I've been reading a book about real estate investing and the author who shall remain nameless makes a brilliant recommendation when buying REO properties. However I am unsure whether the recommendations are ethical or not. Here is what is recommended:
The author is a real estate agent and makes a deal with the listing agent and offers to:
- Take care of letting client into the house for inspections
- Get utilities turned on for inspections
- Complete all paper work
- Work with the title company on the title search
- Work with the closing attorney on scheduling the closing
- No need for you to show up to the closing
- I'll return your lockbox, sign and commission check to you at your office immediately after closing
- I'll also give you my half of the commission as a bonus, so you make twice as much on this deal.
The only thing you need to do is get the bank to accept my offer.
I am concerned because with this much incentive, is the listing agent really representing the bank? Is the listing agent commited to giving the best advice to the bank? How would this scenario hold up in court?
I am interested in hearing what investors, buyers agents and listing agents, and attorneys have to say about this tactic.
If the above is not ethical, what line can you draw where it would be ethical? All of the above except the extra commission? All of the above except don't explicitly say that you want him/her to get the bank to accept the offer? What other arrangements can you make to form a great relationship with a listing agent while remaining ethical?
For the record, I think the book this recommendation came from is fantastic. I am just unsure about this one part of the book.
With REO's and short sales it isn't uncommon for buyers to deal directly with the listing agent. On deals like this- the listing agent may or may not be making a full commission so it's nice if they are in fact able to double end the deal especially with the amount of work that goes into having a bank as a client.
In regards to turn on of utilities (when you are able to) the field service management company is usually the one responsible to handling those requests and it usually has to go through the listing agent anyways. When the bank is reviewing an offer, the agents have some input but ultimately it comes down to what the asset manager expects to get for the property.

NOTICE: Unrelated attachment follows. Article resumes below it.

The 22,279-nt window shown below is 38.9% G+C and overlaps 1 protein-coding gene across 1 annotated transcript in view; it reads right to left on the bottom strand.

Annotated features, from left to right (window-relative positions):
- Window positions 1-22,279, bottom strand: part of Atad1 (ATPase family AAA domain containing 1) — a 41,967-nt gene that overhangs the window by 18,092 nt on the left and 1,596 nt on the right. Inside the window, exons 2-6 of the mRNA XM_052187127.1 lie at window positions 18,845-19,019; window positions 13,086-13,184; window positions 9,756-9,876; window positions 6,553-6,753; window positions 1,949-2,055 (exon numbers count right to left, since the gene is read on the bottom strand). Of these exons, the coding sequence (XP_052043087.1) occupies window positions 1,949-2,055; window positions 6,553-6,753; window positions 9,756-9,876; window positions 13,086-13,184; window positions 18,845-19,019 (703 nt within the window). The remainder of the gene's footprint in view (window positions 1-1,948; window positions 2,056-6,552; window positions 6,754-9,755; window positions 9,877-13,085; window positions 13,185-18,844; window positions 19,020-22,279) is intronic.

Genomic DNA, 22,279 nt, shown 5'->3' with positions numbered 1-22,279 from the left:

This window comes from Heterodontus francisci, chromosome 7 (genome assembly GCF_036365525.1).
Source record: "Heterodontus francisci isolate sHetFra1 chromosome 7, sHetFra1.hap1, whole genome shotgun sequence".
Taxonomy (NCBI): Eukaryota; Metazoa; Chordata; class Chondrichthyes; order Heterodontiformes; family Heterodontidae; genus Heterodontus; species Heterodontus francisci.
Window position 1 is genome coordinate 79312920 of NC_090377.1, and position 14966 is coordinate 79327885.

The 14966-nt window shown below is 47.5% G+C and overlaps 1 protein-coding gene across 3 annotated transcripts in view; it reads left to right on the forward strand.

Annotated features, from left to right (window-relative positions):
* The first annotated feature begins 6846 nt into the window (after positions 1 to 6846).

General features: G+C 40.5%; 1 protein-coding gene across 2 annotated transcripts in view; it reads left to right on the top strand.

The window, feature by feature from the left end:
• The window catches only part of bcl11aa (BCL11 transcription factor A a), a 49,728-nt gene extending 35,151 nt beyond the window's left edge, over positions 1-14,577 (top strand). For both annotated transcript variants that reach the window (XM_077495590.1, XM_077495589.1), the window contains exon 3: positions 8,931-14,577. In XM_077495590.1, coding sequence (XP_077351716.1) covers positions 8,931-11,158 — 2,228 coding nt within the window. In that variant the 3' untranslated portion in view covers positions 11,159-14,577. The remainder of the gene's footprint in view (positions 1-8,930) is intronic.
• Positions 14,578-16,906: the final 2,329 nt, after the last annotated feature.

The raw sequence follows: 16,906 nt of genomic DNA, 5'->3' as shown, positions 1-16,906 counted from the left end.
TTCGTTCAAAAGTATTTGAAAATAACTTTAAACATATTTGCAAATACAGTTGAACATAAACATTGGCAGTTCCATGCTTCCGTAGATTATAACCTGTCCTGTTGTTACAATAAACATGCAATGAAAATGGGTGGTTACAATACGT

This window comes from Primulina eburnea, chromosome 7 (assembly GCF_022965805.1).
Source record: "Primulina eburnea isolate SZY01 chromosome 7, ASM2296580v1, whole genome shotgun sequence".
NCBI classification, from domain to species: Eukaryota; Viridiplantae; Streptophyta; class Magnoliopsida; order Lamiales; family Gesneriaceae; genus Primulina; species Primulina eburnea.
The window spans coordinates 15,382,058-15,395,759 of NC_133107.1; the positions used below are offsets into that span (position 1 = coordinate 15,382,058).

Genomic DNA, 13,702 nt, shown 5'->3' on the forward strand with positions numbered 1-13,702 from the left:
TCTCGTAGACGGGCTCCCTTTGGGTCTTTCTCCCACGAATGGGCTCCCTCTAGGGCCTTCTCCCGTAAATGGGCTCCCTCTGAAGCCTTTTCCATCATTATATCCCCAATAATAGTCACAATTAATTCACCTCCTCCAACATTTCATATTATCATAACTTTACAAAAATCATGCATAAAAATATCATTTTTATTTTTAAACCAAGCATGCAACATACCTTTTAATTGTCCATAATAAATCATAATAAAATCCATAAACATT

As to how much they would be willing to let you do- that depends. A lot of the time the seller (bank) will already have a title company with whom you will close the transaction. If you're able to choose your own closing entity- they will usually only correspond to whichever agent is listed on the purchase agreement for confidentiality reasons. Of all the deals I've closed where I was represented by another agent- they never show up at closing because the title company coordinates everything.
Speaking as a REO Broker/Investor with 19 years experience I can assure you, the banks are on to this game.
Generally speaking, the banks disallow dual representation for exactly this reason.
However, there are some banks out there that may still allow it, but they are generally few and far between.
Besides.... in the long run.. if you have to ask if something is immoral, unethical, or illegal...
Chances are... it is.
Have a Powerful Sales Day!
@Lisa Kohl Thanks for your reply! It sounds like from what your saying there is not much flexibility in which agent is responsible for all of the tasks that need to be done in order to facilitate the transaction.
@Karl Krentzel I agree that if you need to ask if it is unethical, it usually is. However I still think that there must be some way to develop a good relationship with a listing agent or broker without doing something unethical. What kinds of things do you think investors could do to make your life easier?
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